By Vanni Gibertini
Finnair Set to Launch Long-Haul Services From Stockholm Arlanda
Although in recent times bilateral agreements have become largely less restrictive, there have been relatively few attempts on behalf of legacy carriers to take advantage of market opportunities outside their traditional home market. That is why the latest announcement coming from Finnair is a breath of fresh air in the aviation market, bringing a glimmer of hope in a generally bleak situation still heavily stifled by pandemic restrictions.
The Finnish flag carrier has announced that it will set up a new base at Stockholm’s Arlanda airport and will launch three brand-new long-haul services to Bangkok and Phuket in Thailand and to Miami in the U.S.
There have not been many examples of attempts to set up long-haul so-called “seventh freedom flights” outside the development of some low-cost carriers like Norwegian that developed a flurry of long-haul services across Europe to North America and Asia, with transatlantic flights from Dublin, London Gatwick, Stockholm and Rome.
When the European Union and the U.S. agreed on a horizontal open skies agreement in 2007, allowing European and American carriers to serve any route from any airport in the E.U. to any airport in the U.S., some analysts thought this new liberalized framework would encourage some carrier to compete in the most lucrative transatlantic markets outside of their own turf, but apart from a short-lived attempt by Air France to establish a connection between London Heathrow and Los Angeles, most legacy carriers stuck to their own home bases.
Finnair will commence a five-weekly service to Bangkok on Oct. 22, with flights increasing to daily by the end of November throughout the winter and until April 22, 2022. This will be supplemented by a weekly service on Sundays to the resort destination of Phuket, Thailand as of Oc. 24, increasing to twice a week as of the end of November.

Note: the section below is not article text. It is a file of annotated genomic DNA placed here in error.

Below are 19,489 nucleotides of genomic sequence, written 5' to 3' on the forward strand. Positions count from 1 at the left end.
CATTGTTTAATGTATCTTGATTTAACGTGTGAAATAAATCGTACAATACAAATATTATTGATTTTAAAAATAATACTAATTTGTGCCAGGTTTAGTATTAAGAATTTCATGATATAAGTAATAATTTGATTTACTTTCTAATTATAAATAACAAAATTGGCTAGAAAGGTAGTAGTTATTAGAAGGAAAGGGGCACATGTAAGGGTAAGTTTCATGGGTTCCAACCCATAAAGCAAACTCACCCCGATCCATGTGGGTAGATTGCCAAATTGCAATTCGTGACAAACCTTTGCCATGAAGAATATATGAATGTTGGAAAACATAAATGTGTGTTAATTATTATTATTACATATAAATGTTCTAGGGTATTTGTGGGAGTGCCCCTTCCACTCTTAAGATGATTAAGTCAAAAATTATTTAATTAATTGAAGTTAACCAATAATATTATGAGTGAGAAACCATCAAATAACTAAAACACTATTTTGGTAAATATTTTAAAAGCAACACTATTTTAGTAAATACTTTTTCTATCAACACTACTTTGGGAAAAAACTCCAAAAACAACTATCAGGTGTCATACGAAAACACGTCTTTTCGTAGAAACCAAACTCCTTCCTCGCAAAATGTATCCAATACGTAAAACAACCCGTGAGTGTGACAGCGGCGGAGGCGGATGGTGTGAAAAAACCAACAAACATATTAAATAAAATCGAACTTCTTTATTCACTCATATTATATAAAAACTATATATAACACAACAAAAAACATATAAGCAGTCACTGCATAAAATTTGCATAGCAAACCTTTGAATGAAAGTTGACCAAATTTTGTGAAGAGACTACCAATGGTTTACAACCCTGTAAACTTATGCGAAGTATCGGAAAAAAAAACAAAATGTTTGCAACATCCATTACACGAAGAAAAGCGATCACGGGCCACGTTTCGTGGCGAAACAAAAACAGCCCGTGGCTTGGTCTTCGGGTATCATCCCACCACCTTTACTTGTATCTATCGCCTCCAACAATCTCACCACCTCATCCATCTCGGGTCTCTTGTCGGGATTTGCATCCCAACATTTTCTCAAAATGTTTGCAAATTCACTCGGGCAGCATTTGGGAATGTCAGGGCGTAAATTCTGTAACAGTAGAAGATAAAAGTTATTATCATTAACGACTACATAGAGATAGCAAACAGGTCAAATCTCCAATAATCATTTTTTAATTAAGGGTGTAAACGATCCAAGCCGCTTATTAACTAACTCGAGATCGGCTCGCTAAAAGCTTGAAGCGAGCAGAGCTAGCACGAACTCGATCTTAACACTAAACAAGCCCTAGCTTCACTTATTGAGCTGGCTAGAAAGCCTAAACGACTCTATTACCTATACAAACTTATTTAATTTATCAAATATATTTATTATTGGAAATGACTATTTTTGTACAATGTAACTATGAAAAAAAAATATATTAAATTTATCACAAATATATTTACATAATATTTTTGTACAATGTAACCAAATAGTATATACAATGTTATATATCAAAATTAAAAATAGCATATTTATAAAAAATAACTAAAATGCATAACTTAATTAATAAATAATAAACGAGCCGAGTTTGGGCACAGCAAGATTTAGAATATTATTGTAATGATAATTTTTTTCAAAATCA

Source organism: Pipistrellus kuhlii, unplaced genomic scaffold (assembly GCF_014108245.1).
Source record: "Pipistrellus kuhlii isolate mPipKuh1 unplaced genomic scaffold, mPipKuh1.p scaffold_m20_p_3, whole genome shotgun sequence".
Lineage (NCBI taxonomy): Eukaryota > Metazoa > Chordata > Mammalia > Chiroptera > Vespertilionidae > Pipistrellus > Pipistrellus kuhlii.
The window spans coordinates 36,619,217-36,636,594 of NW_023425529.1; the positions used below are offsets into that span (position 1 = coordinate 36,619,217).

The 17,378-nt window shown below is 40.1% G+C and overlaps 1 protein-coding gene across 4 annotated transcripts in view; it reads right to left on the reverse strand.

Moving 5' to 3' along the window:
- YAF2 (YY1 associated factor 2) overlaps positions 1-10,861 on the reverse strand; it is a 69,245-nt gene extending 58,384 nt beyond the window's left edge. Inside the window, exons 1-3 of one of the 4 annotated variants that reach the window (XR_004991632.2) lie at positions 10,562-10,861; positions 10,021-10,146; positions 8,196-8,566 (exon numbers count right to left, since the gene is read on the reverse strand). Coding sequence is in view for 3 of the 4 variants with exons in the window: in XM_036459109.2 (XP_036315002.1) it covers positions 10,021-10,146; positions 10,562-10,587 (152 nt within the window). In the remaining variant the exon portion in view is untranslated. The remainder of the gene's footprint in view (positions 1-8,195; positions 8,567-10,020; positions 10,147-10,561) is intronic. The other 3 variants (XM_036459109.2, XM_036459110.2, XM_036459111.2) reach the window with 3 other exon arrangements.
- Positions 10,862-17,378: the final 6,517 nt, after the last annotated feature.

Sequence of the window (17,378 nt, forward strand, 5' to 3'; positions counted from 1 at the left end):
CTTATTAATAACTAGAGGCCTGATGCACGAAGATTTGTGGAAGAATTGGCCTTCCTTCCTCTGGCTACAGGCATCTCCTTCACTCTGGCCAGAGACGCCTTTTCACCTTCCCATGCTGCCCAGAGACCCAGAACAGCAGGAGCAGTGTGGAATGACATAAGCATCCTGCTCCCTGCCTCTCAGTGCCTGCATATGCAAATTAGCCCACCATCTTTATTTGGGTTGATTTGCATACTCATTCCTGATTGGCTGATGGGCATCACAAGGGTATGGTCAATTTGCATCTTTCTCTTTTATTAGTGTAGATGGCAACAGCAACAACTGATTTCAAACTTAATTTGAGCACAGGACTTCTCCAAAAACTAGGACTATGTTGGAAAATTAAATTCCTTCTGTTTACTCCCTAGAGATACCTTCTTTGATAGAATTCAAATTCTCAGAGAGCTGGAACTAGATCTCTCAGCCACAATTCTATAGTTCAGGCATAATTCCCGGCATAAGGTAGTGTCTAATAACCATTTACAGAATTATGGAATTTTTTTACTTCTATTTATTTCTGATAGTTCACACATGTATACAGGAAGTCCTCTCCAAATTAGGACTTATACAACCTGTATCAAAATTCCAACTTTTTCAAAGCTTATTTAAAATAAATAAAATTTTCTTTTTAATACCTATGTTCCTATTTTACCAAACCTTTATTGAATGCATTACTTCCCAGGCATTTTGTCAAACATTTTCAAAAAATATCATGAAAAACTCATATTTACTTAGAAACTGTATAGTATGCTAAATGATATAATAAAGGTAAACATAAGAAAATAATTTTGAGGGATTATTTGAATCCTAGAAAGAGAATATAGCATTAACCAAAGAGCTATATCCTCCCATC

Flights to Miami will begin on Oct. 23 with an initial frequency of two services per week, that will increase to four services a week as of Nov. 29.
All flights will be operated with Airbus A350 aircraft.
There are currently no flights from Arlanda to both Thailand or the United States: SAS used to fly to Miami but the service was discontinued in March 2021, while flights by both Thai Airways International and the low-cost Norwegian to Bangkok were stopped in March 2020 in the wake of the COVID-19 pandemic.
Finnair seems to be ready to fill the void in the market left by the demise of Norwegian’s long-haul ambitions and to challenge its competitor SAS on home turf. Thailand is indeed one of the most popular leisure destinations from Sweden and it was served also by integrated tour operator Tuifly that was flying its own metal to Phuket during the winter in recent years.
Finnair is a oneworld alliance member, and its flights to Miami will be able to provide their passengers countless connecting possibilities with their oneworld partner American Airlines that operates 341 daily flights at the largest Florida airport, offering more than 130 non-stop destinations in the United States, Latin America and the Caribbean.